The Lieutenant Governor filed a petition for review of the superior court's decision. Review was granted, oral argument held and a prefatory order entered on July 29, 1976. By virtue of this order the superior court's decision of July 15, 1976, was reversed and Kelley's name was ordered "forthwith stricken from the ballots for the forthcoming primary election because of his failure to comply with AS 15.13.060(c)."[4]

The Leo P. Schaeffer case is somewhat factually similar to the Kelley case. In the Schaeffer matter we granted review of Judge Kalamarides' decision of July 15, 1976, which provided in part that:

This case was heard in tandem with the Kelley case, and taking notice of certain evidence submitted therein, this court is constrained to hold that this plaintiff for the reasons stated in the decision rendered in that companion case, is deemed qualified as of this date to have his name placed on the ballot in the upcoming primary election. ... The lieutenant governor is hereby directed to place plaintiff's name on the ballot as a candidate for the State Legislature, House District 21, in the forthcoming 1976 primary election.

Schaeffer's candidacy was rejected by the Lieutenant Governor because of his asserted failures to timely file a financial disclosure as required by AS 39.50.020 and an appointment of campaign treasurer as required by AS 15.13.060. Thereafter Schaeffer instituted suit for preliminary injunctive relief and, after hearing, Judge Kalamarides issued his decision. As previously indicated we granted review upon the petition of the Lieutenant Governor, and after expedited hearing entered an order, on July 29, 1976, which reversed Judge Kalamarides' decision and ordered that Schaeffer's *84 name be forthwith stricken from the ballots for the forthcoming primary election because of his failure to comply with AS 15.13.060(c).

Before discussing in detail the basis for our decisions in these cases, we think it appropriate that the statutory framework against which these appellate matters must be resolved be outlined. A candidate for the Alaska Legislature must meet certain statutory prerequisites before his or her name may be placed on the primary ballot. First, the candidate must file a declaration of candidacy pursuant to AS 15.25.030 and AS 15.25.040.[5] Secondly, pursuant to AS 15.25.050, the candidate is required to pay a filing fee at the time his declaration of candidacy is filed. Thirdly, AS 39.50.020 requires that the candidate file a financial disclosure statement.[6] The final requirement, found in AS 15.13.060(c), specifies that the candidate must appoint a campaign treasurer whose name and address must be filed.[7]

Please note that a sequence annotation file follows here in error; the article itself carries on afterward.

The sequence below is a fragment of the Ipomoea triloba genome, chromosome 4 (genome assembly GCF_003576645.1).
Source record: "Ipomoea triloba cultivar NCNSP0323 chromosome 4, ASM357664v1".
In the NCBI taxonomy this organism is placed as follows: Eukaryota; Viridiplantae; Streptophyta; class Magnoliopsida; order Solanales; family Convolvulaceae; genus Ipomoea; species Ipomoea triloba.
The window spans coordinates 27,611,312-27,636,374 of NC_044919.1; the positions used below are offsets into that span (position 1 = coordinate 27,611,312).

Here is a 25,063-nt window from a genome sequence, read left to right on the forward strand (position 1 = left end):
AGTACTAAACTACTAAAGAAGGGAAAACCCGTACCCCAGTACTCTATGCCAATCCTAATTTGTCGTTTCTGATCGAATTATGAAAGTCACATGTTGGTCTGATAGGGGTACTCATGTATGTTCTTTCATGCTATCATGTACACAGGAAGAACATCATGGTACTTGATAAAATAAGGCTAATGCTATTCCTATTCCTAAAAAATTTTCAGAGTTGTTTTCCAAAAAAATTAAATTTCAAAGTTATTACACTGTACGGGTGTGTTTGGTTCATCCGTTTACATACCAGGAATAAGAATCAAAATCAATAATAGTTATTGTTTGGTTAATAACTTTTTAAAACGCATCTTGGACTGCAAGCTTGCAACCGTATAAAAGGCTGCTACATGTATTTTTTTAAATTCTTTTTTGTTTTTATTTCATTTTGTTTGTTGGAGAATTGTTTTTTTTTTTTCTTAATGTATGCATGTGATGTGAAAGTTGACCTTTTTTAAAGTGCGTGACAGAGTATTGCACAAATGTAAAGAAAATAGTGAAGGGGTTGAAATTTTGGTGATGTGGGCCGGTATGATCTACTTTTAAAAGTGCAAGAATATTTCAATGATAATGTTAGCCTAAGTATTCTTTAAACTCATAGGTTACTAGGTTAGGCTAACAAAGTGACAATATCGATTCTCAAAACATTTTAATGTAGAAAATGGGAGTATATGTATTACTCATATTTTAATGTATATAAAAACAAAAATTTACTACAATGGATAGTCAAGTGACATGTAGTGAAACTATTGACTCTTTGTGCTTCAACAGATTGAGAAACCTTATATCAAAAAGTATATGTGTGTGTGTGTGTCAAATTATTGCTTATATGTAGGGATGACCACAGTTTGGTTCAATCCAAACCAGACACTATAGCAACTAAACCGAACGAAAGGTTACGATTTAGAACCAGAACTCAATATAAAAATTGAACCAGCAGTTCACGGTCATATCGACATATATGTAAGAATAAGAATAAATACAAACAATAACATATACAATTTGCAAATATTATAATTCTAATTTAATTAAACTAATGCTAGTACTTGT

AS 15.25.040 provides that the declaration of candidacy of a candidate for district-wide *85 office may be delivered in person to the office of the Lieutenant Governor or to an election supervisor before 5 p.m. (prevailing time) on the June 1st immediately preceding the election.[8] AS 39.50.020(a) provides that the candidate must file a financial disclosure statement at the same time that the candidate is required to file a declaration of candidacy. AS 39.50.020(b) further provides that the financial disclosure statement must be filed with the Alaska Public Offices Commission whose office is located in Anchorage.[9] Within seven days after the candidate files his declaration of candidacy, he must appoint a campaign treasurer and must file the name and address of the campaign treasurer with the Alaska Public Offices Commission in Anchorage.[10]

It is against this statutory background that we now turn to the individual cases before us. On June 1, 1976, at approximately 8:30 a.m., Silides went to the office of the Lieutenant Governor in Juneau, filed his declaration of candidacy and paid the requisite filing fee. He brought with him at that time his financial disclosure statement and had an employee in the Lieutenant Governor's office notarize it.[11] Silides subsequently mailed his financial disclosure statement to the Alaska Public Offices Commission in Anchorage. The envelope bore the Juneau postmark "June 2 p.m. 1976." The disclosure statement arrived in the mail at the Alaska Public Offices Commission in Anchorage on June 4, 1976.

After hearing evidence on the matter, Judge Compton ruled that "deadlines imposed for requirements which must be met by would-be candidates before they may qualify to have their names placed on the primary ballot are strictly construed and strictly enforced"; that AS 39.50.020 expresses a deadline for the filing of financial disclosure statements which must be "strictly enforced"; and that "there is no ambiguity concerning what that deadline actually is." The superior court further held that substantial compliance with a filing deadline is "not sufficient";[12] that a candidate *86 can be excused from compliance with the deadline imposed by AS 39.50.020 "only if he can demonstrate as a matter of fact that he has been affirmatively misled concerning the time of, or method of, complying with the deadline requirements." Central to the superior court's conclusion that the Lieutenant Governor properly refused to place Silides' name on the ballot was the court's ruling that the term "file" did not comprehend placing the particular document in the United States mail. On the contrary, the court defined the term as meaning "the physical delivery of the document or paper required to be filed to the official or office of the designee of the official or office with whom the document or paper must be filed."